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of Lord Steward of the Household, and, shortly afterwards, was appointed President of the Council. On the accession of George the Second, his talents meeting with no encouragement from that monarch, he continued constantly opposed to the Court. In consequence of this neglect, he appears to have transferred his homage from the palace to the muses, and in the next few years produced his tragedies of “Julius Cæsar,” and “ Marcus Brutus,” a class of literary composition for which he was as little qualified as he was to be a minister of state. For the latter play, Pope composed two chorusses, of which Warburton says, they only made the meanness of the piece the more conspicuous.
Spring Macky says of the Duke of Buckingham,—“ He is a nobleman of learning and good natural parts, but of no principles. Violent for the High Church, yet seldom goes to it; very proud, insolent, and covetous, and takes all advantages. In paying his debts, unwilling; and is neither esteemed nor beloved; for notwithstanding his great interest at the court of Queen Anne, it is certain that he hath none in either house of Parliament, or in the country.” It has been said that this character is too severe; but as far as posterity has the means of judging, we can only come to the conclusion, that he was characterized by many vices, and, apparently, by scarcely a single virtue. The best that can he said of him is, that he was a brave man, and an
agreeable companion. His laugh is described as having been the pleasantest in the world; and though his temper was passionate, his disposition is said to have been a forgiving one.
The Duke, as we have already mentioned, was three times married: his choice fell, on each occasion, on a widow. His first wife was Ursula, daughter of Colonel Stawel, and widow of Ed. ward, first Earl of Conway, by whom he had no issue. He married secondly, Catherine, daughter of Fulke Greville, fifth Lord Brooke, and widow of Baptist Noel, second Earl of Gainsborough, who also died without issue; and thirdly, Catherine Darnley, a natural daughter of James the Second, and widow of James, Earl of Anglesey, an extraordinary woman, whose eccentricities will form the subject of our next memoir.
By his third wife, the Duke was the father of four children, (three sons and one daughter,) of whom two died in their infancy, and only one, Edmund, second Duke of Buckingham, survived him. The Duke has bequeathed us some verses, on the death of his eldest son, Robert, which show that he deeply lamented his loss, but which possess more pathos than poetry, and very little of either one or the other. The Duke speaks of his offspring, as :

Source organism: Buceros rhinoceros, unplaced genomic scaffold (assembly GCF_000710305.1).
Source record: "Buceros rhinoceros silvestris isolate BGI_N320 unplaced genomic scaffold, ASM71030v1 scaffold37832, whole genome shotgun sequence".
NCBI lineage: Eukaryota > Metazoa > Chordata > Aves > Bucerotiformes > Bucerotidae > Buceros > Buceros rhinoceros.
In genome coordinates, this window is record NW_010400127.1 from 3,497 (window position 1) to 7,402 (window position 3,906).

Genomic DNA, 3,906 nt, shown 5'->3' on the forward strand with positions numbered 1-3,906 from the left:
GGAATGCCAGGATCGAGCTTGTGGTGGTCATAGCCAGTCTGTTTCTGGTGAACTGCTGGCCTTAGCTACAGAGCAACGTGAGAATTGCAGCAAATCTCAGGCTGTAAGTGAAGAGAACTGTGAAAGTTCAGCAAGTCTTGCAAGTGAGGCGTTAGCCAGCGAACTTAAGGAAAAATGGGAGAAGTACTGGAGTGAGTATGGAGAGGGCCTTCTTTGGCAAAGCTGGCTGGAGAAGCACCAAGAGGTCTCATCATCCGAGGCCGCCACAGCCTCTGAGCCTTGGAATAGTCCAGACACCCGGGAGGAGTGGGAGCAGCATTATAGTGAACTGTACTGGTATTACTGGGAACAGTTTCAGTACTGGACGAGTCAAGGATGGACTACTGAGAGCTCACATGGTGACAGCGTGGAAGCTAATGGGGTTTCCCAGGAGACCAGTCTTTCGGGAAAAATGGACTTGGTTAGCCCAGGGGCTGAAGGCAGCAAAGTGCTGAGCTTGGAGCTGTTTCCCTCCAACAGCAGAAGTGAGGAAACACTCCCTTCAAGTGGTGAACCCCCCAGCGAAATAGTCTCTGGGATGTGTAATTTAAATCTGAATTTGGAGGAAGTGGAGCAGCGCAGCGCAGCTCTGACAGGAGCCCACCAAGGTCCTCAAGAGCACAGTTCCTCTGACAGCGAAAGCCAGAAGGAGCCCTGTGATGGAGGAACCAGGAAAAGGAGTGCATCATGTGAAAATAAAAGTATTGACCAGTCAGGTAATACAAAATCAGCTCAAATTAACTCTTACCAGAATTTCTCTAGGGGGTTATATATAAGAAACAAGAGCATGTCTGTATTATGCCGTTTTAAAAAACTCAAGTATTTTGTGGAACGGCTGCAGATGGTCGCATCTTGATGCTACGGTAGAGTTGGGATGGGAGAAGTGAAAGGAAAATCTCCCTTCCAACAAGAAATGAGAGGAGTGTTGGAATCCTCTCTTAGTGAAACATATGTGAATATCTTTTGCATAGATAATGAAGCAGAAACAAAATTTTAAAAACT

A child, of whom kind Heaven
Not only hope bestows,
Him all our hopes propose.
And he concludes his wretched effusion :
But why so much digression,
This fatal loss to show ?
Can tell a parent's woe! The Duke himself expired, 24th February, 1721, at the age of seventy-one. His corpse lay in state in great magnificence at Buckingham House, whence it was transferred to Westminster Abbey, and interred with much pomp in Henry the Seventh's chapel. By his will the sum of five hundred pounds was to be expended on his monument, on which was to be inscribed the following remarkable epitaph, written by himself :
Dubius sed non improbus vixi,
Ens Entium misere mihi.
By order of Bishop Atterbury, then Dean of Westminster, the words Christum adveneror were omitted, it being supposed that they were intended to derogate from the Divine Nature of our Saviour. If it were really necessary, however, to make an exception at all, an objection might just as well have been raised to the commencing couplet, which is quite as offensive as the words that were omitted.
The Duke, as has been already mentioned, was succeeded in his titles by his only surviving son,
Edmund, the second and last Duke of Buckingham of his name. This young man, after a short life of great promise, died at Rome, on the 30th of October, 1735. His remains having been brought to England, were interred near those of his father in Henry the Seventh's chapel, where a curious effigy of him in wax still points out the spot where he lies. Pope also wrote his epitaph, in verses which are sufficiently well known, but which would be considered unworthy of a less gifted genius than himself.
DUCHESS OF BUCKINGHAM.
Character of the Duchess written by herself – Her marriage
in 1699 to James Annesley, third Earl of Anglesea-Second marriage to Sheffield, Duke of Buckingham and separation from him by act of parliament — Her daughter by the Duke married to William Phipps, Esq., ancestor of the present Marquis of Normanby-Singular anecdote of the Duchess's mother, Lady Dorchester, mistress of James the Second—The Duchess's zeal in the cause of the Pretender -Anecdote of her related by Horace Walpole-Anecdote of Pulteney, Earl of Bath— The Duchess's efforts to interest Sir Robert Walpole in the cause of the Stuarts—Her correspondence with him — Singular interview with Lord Hervey-Her love of pomp and display-Extract from Horace Walpole's letter to Sir Horace Mann- The Duchess's flattering character of herself-Her death in 1743.
THERE is extant a “ Character," of this extraordinary woman, teeming with fulsome compliments and unblushing encomiums, which, there is every reason to believe, was the production of her own pen. After her death, an attempt was made to father it on Pope ; but not only does Bishop Warburton positively deny that it was written by the poet, but Pope himself, in one of his letters, throws some important light on this literary